THE OBAMA administration is retreating from a deadline to bring every child in 98,000 public schools to academic proficiency by 2014. What was seen as an attainable goal in the Bush years is now a “utopian goal,’’ according to Secretary of Education Arne Duncan.
There is plenty that Obama and Congress can do to improve the federal No Child Left Behind Law and its inflexible interpretation of the “adequate yearly progress’’ made by schools. But backing away from the goal that all students achieve proficiency on their state exams is a mistake in a field where nothing short of high-stakes testing grabs the attention of students, parents, teachers, and school administrators.
Before the Massachusetts Comprehensive Assessment System test became a requirement for graduation, only about half of the state’s 10th graders passed both the math and English portions on their first try. Students simply didn’t take the test seriously. But pass rates jumped to 68 percent for the first class to face the graduation requirement, the class of 2003, and have been on the rise ever since, now standing at 87 percent. The same types of pressure should motivate students to reach the next rung on the MCAS ladder - proficiency. They can push themselves to achieve higher levels, but not without a little fear of being left behind by their peers. And teachers work harder knowing what’s at stake for students.
The Obama administration wants to replace universal proficiency with a mandate for all students to leave high school “college or career ready.’’ What that means isn’t entirely clear yet. But it would be a setback for standards-based education in America if the new requirement relies heavily on so-called “21st century skills’’ - global awareness, media literacy, and critical thinking - that are now the rage in education circles.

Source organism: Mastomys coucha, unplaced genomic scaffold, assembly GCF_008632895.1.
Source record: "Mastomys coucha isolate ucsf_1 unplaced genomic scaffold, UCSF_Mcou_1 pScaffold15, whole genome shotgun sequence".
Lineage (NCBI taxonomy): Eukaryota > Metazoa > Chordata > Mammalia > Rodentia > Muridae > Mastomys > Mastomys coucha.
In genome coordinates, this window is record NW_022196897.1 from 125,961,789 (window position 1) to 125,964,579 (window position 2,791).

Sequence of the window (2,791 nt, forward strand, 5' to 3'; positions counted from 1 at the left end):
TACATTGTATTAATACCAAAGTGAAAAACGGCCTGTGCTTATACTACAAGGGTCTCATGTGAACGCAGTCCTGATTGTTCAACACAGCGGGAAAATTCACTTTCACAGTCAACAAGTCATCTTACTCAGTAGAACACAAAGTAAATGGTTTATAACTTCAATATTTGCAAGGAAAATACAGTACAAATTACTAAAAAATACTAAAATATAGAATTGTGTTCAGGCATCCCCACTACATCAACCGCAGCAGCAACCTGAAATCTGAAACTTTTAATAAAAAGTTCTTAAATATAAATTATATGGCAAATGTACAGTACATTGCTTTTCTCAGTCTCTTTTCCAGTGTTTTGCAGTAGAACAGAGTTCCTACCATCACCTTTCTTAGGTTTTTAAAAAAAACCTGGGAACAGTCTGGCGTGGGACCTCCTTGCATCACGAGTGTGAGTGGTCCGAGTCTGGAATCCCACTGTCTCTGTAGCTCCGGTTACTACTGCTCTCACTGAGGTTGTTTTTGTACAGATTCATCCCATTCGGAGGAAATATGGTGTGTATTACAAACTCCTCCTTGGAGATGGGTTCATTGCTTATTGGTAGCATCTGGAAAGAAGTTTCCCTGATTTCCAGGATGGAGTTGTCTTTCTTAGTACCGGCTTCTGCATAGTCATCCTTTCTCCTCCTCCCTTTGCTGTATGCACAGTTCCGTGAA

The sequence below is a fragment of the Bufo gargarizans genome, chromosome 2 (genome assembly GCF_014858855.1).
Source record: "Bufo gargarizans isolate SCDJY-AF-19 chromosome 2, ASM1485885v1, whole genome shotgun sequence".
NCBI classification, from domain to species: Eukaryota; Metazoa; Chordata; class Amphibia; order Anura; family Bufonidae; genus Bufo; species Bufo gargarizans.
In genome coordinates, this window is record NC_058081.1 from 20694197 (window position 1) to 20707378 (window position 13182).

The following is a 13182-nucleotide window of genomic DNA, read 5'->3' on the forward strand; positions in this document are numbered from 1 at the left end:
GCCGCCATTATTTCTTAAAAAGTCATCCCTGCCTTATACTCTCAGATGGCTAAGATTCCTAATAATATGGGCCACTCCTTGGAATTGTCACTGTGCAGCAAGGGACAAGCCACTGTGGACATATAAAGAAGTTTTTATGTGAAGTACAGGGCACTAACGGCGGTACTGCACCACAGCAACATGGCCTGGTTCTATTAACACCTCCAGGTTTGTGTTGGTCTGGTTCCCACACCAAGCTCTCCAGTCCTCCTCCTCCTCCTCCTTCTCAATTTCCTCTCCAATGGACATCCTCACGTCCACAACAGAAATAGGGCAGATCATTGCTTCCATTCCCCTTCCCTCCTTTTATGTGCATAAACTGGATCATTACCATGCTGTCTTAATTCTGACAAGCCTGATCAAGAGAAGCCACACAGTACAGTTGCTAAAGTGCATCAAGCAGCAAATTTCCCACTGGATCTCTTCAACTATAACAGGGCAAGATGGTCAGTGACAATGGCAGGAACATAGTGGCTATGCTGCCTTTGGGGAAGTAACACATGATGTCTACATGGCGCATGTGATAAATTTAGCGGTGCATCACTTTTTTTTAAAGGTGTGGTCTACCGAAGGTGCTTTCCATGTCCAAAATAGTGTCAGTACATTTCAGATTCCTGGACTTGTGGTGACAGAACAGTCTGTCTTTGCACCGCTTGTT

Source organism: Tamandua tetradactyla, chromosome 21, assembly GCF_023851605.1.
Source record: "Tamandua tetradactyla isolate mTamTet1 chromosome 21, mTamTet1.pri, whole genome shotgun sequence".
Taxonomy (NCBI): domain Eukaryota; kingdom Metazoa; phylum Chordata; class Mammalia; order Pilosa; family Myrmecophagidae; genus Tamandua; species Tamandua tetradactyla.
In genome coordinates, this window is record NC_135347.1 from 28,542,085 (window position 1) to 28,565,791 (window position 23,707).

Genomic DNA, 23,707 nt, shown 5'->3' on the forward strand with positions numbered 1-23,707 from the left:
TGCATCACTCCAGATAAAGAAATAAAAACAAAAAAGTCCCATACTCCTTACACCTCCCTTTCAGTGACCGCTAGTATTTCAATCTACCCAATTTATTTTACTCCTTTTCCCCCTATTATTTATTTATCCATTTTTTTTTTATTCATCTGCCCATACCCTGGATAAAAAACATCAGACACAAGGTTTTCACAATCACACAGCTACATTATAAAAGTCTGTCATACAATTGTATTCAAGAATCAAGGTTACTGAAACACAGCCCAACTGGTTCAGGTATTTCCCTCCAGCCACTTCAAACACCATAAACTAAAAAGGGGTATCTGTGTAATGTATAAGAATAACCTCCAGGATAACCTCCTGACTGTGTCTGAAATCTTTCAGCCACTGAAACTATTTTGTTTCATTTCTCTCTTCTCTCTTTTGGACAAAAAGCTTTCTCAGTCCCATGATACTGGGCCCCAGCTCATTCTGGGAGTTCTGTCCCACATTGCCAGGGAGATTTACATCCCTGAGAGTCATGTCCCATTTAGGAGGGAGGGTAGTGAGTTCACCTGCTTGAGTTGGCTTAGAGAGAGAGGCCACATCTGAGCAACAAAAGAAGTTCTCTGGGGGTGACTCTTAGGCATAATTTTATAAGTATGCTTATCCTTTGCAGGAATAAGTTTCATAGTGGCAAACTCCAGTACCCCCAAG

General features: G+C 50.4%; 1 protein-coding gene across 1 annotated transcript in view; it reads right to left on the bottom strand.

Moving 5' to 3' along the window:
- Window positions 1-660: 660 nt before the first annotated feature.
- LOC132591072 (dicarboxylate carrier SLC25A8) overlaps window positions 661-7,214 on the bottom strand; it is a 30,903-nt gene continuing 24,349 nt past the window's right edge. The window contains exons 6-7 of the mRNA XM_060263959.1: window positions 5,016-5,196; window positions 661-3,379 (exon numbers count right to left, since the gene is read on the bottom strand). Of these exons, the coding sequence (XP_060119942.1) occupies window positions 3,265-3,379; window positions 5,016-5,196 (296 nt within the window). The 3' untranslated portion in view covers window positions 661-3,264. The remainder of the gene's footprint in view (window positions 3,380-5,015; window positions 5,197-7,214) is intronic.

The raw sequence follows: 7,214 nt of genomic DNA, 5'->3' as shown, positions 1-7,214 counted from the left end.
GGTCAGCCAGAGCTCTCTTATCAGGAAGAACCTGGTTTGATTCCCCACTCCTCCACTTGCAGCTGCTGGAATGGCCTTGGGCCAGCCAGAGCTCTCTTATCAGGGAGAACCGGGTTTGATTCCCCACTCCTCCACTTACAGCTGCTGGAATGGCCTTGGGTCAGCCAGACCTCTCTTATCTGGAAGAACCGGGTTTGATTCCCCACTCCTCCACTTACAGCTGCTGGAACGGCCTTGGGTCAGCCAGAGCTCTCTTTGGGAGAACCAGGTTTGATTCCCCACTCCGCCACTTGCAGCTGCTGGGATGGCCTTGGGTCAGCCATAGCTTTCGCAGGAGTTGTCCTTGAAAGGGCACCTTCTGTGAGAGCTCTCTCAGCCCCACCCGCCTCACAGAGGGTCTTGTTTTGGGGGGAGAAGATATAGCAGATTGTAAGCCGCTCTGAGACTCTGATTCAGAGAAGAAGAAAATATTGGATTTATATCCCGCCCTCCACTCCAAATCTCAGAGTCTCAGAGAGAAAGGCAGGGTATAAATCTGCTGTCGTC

Federal education officials are wise to move to create national education standards at a time when state curricula and assessments range from anemic to rigorous. And Duncan rightly places a premium on school districts that use student test data to evaluate teachers. But such efforts only reinforce the need to aim for academic proficiency, and not mere passing grades.
Massachusetts manages to promote proficiency without punishing students who can’t reach that grade on the challenging MCAS test. Schools are required to create specific “education proficiency plans’’ for such students that include intensive classes in areas of academic weakness. If students show good progress in these classes, they remain on track to graduate, even without achieving MCAS proficiency.
In Massachusetts, where students rank at or near the top of national assessments, educators regularly produce students who are “college or career ready.’’ The Obama administration could learn a thing or two by taking proficiency standards as seriously in Washington as they are taken here.